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Lactastrophe

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You have seen it, a mother who runs into every problem possible as she attempts to begin breastfeeding.  One problem is solved, another one pops up.  How do these lactastrophies happen?

Usually it is related to a series of unwitting and unintentional circumstances during the newborn period in the hospital.

Perhaps it was no skin-to-skin contact immediately after birth

Or no initial feeding during the first hour after birth

Or separation of mom and baby for the initial bath, routine newborn care, or temperature stabilization

It could be a sleepy and sluggish baby due to maternal anesthesia during labor and/or surgical delivery

Maybe it was a lot of intrusions from visitors, cell phones or care providers interrupting the privacy of mom and baby

Maybe it was separation with the baby in the nursery so mom could sleep

Or a bottle of formula due to the infant’s excessive weight loss

Sometimes it is excessive IV fluids during labor causing both pathological engorgement and excessive infant weight loss

Sometimes is it a poor latch that leads to cracked nipples that leads to mastitis

Or a pacifier used to calm a baby when all he really wanted was to be held and fed

Perhaps to mother requests formula feeding due her misperception she has “no milk “ and  then her baby learns to prefer the bottle nipple

Or the mother’s confidence is shattered in her ability to breastfeed by inconsistent or even incorrect advice from her nurse or physician

We can stop this from cascading into a lactastrophe by getting mom and baby together right from the beginning, avoiding separations and the need for supplementation.  If we as a team of health care workers get most of this right, we can help avoid the next problem.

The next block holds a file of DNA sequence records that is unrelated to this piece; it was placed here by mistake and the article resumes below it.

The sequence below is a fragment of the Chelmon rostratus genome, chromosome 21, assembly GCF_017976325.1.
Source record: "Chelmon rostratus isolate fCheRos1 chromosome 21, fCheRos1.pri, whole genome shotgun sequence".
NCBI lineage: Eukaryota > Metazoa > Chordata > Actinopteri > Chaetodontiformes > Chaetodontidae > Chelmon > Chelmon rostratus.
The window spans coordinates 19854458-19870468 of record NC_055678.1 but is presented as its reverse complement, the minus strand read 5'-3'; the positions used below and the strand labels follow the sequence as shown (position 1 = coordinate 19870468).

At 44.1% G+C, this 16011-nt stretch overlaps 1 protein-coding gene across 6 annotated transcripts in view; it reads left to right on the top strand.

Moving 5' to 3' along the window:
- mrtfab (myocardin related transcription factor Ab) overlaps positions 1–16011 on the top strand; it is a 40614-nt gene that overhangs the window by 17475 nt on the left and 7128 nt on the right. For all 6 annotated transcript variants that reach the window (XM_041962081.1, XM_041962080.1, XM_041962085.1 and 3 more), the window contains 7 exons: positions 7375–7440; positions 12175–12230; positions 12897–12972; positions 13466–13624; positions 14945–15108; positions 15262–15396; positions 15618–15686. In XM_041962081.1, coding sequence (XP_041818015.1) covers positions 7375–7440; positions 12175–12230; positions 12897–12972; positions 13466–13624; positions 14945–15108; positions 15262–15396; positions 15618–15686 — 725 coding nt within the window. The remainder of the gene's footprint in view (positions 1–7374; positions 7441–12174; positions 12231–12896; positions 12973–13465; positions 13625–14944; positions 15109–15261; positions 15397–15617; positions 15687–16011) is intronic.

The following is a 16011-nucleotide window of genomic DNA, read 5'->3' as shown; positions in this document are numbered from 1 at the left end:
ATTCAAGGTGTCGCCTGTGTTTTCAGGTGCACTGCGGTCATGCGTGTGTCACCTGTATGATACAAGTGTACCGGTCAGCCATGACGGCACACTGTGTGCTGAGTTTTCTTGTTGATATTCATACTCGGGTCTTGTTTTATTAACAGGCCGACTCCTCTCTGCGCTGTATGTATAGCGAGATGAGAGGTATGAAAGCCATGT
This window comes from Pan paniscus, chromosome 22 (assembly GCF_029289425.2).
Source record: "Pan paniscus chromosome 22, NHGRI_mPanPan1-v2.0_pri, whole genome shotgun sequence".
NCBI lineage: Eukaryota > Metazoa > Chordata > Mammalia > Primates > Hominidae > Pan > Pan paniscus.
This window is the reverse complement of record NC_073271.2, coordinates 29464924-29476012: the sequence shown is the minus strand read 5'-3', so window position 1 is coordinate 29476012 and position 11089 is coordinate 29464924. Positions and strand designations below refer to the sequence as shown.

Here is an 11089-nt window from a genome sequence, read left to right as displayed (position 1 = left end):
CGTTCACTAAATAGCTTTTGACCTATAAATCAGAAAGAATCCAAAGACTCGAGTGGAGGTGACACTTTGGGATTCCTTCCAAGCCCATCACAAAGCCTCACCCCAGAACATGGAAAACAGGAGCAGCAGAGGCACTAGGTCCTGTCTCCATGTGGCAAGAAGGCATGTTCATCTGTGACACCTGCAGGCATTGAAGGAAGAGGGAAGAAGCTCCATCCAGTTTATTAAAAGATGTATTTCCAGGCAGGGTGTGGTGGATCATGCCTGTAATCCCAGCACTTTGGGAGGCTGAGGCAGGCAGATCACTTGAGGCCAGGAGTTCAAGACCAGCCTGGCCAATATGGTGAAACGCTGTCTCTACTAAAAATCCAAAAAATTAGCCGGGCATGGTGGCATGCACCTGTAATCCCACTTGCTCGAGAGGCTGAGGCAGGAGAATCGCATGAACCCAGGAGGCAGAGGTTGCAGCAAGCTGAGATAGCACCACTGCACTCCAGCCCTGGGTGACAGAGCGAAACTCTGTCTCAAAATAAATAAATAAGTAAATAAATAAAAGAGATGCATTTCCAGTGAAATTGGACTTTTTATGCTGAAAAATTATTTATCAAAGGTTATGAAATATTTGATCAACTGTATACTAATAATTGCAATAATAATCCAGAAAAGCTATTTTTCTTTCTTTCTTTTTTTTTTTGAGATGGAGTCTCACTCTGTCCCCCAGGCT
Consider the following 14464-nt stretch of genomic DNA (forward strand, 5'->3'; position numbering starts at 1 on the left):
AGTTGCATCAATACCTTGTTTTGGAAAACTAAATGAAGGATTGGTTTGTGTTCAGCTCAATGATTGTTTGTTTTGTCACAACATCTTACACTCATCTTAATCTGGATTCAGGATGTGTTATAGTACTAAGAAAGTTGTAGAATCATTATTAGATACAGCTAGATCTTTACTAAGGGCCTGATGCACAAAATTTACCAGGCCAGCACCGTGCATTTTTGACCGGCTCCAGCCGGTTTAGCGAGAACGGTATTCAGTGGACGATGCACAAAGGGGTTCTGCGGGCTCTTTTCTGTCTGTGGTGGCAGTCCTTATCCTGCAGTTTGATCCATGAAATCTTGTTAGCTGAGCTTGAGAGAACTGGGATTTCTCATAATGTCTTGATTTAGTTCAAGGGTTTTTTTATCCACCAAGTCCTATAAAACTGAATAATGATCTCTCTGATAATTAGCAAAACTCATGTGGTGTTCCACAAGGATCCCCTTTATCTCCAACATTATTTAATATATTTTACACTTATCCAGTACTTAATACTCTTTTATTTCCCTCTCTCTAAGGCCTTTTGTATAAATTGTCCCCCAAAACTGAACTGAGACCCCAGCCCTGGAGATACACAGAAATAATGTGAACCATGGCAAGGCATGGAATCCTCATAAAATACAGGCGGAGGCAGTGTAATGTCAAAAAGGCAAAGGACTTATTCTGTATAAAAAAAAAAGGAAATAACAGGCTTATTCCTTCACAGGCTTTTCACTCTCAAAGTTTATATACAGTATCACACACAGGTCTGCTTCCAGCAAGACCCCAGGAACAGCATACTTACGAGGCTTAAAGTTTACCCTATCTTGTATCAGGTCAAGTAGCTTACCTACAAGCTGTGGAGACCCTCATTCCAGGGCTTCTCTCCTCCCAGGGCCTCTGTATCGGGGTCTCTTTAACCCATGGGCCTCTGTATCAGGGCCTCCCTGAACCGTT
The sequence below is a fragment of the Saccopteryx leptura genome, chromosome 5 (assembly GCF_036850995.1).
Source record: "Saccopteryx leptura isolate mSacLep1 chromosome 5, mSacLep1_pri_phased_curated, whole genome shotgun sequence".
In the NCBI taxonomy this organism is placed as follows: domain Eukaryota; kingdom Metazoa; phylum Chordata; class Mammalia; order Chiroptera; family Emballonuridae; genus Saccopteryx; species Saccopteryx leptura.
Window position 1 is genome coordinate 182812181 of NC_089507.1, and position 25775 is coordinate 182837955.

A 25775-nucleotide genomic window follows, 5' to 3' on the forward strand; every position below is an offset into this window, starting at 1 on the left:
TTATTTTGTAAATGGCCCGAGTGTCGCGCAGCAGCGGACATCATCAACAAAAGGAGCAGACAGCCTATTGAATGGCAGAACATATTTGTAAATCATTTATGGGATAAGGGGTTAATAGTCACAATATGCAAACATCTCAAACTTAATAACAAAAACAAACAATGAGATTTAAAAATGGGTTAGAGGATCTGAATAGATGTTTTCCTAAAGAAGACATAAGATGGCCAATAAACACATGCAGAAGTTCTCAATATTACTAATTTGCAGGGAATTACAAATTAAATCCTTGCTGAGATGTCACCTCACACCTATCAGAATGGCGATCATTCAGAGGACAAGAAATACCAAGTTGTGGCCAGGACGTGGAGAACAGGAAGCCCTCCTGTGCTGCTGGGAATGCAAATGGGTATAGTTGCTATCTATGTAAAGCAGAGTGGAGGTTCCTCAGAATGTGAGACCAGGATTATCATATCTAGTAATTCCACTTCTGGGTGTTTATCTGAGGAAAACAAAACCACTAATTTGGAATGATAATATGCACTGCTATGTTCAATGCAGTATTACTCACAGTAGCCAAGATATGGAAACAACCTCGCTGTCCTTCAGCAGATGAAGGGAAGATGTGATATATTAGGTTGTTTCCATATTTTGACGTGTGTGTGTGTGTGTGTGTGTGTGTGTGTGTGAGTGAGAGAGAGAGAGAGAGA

But if many of these events occur, it is a lactastrophe waiting to happen!

Thank you to Alison Stube MD for coining the term lactastrophe and for inspiring this blog.

Vergie Hughes has a long history of experience in Maternal Child Health including labor and delivery, post-partum and pediatrics, and for the past 25 years she has been involved in lactation management. Ms. Hughes has a BSN from Pacific Lutheran University and a MS from Georgetown University. She has been a board certified lactation consultant since 1985. At Georgetown University Hospital, she was the director of the Human Milk Bank. She created and developed the National Capitol Lactation Center and the one week Lactation Consultant Training Program. This course has trained more than 4,000 Lactation Consultants since its inception in 1990.


She has been a private practice lactation consultant and business owner, and operated her own lactation center, Washington’s Families First. Lactation Education Resources On-Line is her website, offering training to professionals and information to parents as well. Ms. Hughes has served on the International Board of Lactation Consultant Examiners and has served on the IBLCE exam writing committee. Her first love is teaching and that is exemplified by the creativity of the courses she has developed. A series of courses “The In-patient Breastfeeding Specialist,” "The Out-patient Breastfeeding Specialist” and “The NICU Breastfeeding Specialist” are all designed to advance the lactation management skills of nurses at the bedside. She regularly teaches skills to labor and delivery nurses and just recently developed the course “Towards Exclusive Breastfeeding.”


Ms. Hughes is the program director and content manager for all of the on-line Lactation Education Resources courses. Ms. Hughes was recently honored with a “lifetime achievement award” as Fellow of the International Lactation Consultant Association (FILCA).

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Guest Wednesday, 22 November 2017